• a targeted learning support programme in reading
  • re-establishing the previously successful experiential classroom to support children’s social and developmental skills.

2 School conditions for equity and excellence – processes and practices

2.1 What school processes and practices are effective in enabling achievement of equity and excellence, and acceleration of learning?

The school is in the early stages of developing effective processes and practices.

The principal and staff are focusing on strengthening programmes that support students to succeed as Māori. Students have good leadership roles as participants in school taumata practices. Students are proud of these roles and comment that they enjoy learning te reo Māori. Some students are able to successfully retell the stories of Ngāti Hine.

The board promotes a safe and inclusive learning environment. Positive behaviour and learning methods have strengthened over time. Cultural concepts such as whanaungatanga are reinforced at whole school assemblies and the daily classroom practice of taumata. These approaches contribute to settled classrooms and a positive school culture.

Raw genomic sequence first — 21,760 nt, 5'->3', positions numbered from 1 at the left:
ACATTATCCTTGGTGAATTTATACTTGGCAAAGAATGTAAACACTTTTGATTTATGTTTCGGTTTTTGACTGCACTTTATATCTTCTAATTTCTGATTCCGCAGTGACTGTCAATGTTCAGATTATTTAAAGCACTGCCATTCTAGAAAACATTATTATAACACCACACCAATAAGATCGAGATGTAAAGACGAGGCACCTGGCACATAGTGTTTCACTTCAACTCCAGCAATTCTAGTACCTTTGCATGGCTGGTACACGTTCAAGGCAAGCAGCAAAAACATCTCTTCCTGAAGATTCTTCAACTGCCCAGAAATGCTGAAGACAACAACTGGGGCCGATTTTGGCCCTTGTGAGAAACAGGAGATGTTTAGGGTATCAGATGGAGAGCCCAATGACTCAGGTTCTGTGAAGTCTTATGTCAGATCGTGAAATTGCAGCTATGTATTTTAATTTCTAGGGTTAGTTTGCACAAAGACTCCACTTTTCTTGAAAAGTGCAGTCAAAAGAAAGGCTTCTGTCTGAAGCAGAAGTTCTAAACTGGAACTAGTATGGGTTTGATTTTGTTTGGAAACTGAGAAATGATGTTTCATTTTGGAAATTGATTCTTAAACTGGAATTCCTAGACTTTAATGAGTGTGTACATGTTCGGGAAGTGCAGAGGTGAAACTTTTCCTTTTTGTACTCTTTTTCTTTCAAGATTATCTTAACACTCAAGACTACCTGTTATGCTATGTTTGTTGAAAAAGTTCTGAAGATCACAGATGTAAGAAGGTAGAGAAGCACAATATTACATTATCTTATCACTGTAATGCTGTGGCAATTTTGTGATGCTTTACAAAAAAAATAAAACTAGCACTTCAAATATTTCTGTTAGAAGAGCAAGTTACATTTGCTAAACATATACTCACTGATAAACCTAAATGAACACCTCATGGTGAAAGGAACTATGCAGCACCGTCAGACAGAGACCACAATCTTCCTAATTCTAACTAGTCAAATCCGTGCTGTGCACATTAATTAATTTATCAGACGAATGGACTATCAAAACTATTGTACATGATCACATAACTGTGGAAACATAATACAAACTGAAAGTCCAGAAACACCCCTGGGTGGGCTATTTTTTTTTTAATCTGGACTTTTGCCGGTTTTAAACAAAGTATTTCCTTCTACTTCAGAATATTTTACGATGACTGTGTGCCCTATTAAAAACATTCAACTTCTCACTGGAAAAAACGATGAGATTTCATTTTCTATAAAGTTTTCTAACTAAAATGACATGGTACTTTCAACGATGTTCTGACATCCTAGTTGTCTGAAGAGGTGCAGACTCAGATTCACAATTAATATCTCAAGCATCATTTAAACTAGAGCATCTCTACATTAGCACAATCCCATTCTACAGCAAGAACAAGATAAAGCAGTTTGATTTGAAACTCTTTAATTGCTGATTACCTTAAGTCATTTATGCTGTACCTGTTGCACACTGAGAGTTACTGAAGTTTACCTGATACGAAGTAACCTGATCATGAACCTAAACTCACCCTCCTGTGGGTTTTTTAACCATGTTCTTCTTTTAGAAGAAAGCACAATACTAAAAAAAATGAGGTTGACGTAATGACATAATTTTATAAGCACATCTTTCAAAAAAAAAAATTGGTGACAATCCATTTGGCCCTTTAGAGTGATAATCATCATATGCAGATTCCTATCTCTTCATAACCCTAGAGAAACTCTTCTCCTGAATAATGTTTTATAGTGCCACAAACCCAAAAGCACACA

The board, school leaders and staff are successfully building strong relationships and connections with their community, including the local marae, parents and whānau. Seeking community input is a priority for the board. School events, such as whānau hui, proactively draw whānau into the school. The school and wider community are proud of the community gardens at the front of the school. This was a highly positive initiative.

2.2 What further developments are needed in school processes and practices for achievement of equity and excellence, and acceleration of learning?

The board actively represents and serves the school community. Trustees bring a range of professional and life experience to their roles. They have adopted a ten year strategic plan that they should now review and re-work into a more manageable plan. Seeking specific professional support to design a meaningful plan is critical to enacting the board’s goals and targets, and the aspirations of the school and wider community.